Franklin Perez, right-handed pitcher: It’s a very thin line you need to walk here. Yes, it’s frustrating that he’s missed so much time with injuries — big and small — since being acquired in the Justin Verlander trade. Any thoughts of trying to push him harder are tempered by the worry of doing major damage to a potentially elite-level arm.

More: Tigers' Franklin Perez feeling good, eager to forget 'frustrating' 2018

Perez was eye-popping in his one inning of work, his fastball hitting 96 and getting a strikeout with a buckling curve ball. But it was just one inning. He’s been shut down after he had a spasm in his right trap muscle.

It’s uncertain where he will start this year, High-A Lakeland, probably. But he has the talent to ascend several rungs quickly. But he has to pitch. He has to find a way to get 80-100 innings this season to put him back on track.

Kyle Funkhouser, right-hand pitcher: Like Mize, his velocity played up in the short innings, but his secondary pitches were just as impressive. He dominated his two innings against Southeastern University and pitched one clean inning with a strikeout against big-league hitters.

He will start in the Toledo rotation and could also make his debut in Detroit this year.

Danny Woodrow, outfielder: He can fly, flat-out. He should never, ever be in a hitting slump because he can do so many things to get on base.

He covers a lot of ground in the outfield, as well, plays center field confidently. With JaCoby Jones, Niko Goodrum, Cameron and others, though, he’s facing some obstacles yet before he takes that final step.

Jacob Robson, outfield: You can cut and paste the paragraph from Woodrow here. Same basic skill-set, though Robson is more powerfully built. His spring was cut short by a hip strain this week.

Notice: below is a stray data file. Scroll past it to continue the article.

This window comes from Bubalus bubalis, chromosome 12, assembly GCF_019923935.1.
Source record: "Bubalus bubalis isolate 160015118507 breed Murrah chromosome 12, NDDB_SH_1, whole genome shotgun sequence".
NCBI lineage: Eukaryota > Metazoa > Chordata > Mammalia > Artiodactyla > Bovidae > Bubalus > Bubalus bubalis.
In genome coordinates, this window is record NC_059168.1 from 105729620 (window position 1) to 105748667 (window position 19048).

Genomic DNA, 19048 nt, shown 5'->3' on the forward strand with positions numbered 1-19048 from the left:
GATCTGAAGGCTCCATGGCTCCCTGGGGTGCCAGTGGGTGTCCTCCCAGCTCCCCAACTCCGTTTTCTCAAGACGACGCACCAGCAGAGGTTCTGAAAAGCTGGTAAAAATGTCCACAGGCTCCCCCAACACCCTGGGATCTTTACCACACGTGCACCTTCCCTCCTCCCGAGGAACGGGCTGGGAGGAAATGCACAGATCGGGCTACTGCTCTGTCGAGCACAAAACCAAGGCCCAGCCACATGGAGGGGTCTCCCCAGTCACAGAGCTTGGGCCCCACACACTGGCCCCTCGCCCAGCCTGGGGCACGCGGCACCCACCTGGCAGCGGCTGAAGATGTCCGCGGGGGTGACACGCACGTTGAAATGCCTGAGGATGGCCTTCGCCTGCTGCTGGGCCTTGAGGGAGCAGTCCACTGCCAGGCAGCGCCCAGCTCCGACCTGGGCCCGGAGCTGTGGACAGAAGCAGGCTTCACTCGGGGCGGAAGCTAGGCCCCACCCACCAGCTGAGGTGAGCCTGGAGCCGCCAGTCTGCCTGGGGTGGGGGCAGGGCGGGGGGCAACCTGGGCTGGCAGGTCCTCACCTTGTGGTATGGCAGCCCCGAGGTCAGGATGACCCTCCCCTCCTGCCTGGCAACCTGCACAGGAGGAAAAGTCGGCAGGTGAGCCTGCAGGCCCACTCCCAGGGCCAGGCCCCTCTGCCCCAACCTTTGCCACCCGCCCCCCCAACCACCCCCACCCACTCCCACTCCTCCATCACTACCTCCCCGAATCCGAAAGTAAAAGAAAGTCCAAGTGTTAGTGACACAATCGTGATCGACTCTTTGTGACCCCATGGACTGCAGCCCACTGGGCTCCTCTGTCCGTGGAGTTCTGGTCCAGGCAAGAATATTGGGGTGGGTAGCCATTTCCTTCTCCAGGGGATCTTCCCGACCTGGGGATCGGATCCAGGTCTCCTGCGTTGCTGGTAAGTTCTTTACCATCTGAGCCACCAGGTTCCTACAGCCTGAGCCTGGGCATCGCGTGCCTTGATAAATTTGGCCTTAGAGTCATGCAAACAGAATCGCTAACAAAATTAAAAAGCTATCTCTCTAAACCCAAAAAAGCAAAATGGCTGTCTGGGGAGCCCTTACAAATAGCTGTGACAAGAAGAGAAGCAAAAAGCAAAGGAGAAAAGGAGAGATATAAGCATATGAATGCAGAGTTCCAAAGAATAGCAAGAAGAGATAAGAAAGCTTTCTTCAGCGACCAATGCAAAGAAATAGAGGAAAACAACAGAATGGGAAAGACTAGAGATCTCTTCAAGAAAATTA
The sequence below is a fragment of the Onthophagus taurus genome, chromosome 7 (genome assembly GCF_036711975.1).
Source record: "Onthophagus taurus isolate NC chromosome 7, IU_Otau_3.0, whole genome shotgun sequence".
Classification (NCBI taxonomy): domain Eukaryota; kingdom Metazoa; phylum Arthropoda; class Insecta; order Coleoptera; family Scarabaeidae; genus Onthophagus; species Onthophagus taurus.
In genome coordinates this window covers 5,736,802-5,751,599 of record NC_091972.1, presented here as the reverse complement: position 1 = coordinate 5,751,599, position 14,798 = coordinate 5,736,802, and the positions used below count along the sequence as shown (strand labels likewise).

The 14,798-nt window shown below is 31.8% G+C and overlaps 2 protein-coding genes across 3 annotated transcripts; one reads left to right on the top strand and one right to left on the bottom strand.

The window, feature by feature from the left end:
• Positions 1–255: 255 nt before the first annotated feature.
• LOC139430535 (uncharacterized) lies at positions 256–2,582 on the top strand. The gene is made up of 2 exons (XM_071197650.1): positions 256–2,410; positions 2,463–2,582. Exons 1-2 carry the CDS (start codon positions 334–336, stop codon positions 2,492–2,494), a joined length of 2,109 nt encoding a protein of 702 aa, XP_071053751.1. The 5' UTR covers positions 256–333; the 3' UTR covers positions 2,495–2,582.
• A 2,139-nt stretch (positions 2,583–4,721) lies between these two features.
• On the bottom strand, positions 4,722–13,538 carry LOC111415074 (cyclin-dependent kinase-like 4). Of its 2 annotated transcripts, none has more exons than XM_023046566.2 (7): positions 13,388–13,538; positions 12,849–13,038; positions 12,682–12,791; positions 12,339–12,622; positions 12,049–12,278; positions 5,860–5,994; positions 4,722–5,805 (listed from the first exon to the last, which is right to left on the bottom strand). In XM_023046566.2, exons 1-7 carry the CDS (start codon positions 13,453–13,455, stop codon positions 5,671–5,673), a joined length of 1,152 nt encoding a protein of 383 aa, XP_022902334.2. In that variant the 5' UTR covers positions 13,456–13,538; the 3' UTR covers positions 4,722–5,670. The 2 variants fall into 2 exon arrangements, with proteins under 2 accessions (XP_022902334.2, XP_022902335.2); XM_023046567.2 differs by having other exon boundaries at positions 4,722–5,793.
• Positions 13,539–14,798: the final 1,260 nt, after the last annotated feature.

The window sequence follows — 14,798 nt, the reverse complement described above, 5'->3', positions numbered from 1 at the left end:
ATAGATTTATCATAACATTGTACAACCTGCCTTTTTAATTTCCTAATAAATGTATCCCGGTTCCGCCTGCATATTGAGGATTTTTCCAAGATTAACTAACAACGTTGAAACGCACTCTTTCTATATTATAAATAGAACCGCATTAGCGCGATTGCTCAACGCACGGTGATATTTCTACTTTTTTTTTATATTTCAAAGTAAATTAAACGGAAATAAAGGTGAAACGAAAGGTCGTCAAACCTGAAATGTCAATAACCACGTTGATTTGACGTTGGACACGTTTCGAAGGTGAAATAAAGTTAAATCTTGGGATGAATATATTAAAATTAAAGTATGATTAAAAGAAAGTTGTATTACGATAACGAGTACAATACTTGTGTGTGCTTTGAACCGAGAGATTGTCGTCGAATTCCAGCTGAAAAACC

Jake Rogers, catcher: He hasn’t really gotten much game time yet, only nine at-bats. But the Tigers don’t want to overwhelm him while he’s trying to make some adjustments at the plate. As far as his defense, he could play in the big leagues right now.

But the Tigers likely will start him back in Double-A and let him sort out his new hitting mechanics. The sooner he can do that, the sooner he move up to Triple-A and be in a position for a September call-up.

Zac Houston, pitcher: You watch him, with his length, his extension to the plate and the way he jumps at the hitter on every pitch, and you wonder how anybody hits him. Except, big league hitters did this spring.

He gave up three runs and four hits in 3.2 innings, with four strikeouts. So, there’s some more seasoning needed here — especially in terms of pitch location. But, given the way the Tigers typically blow through relievers in a season, there is a good chance he will make his debut this season.

Dawel Lugo, second base: Rough times for a talented player. As Gardenhire said Tuesday, he doesn't have much confidence right now, at the plate or in the field. The Tigers are hoping another strong run in Triple-A will revive him. 

chris.mccosky@detroitnews.com

Twitter: @cmccosky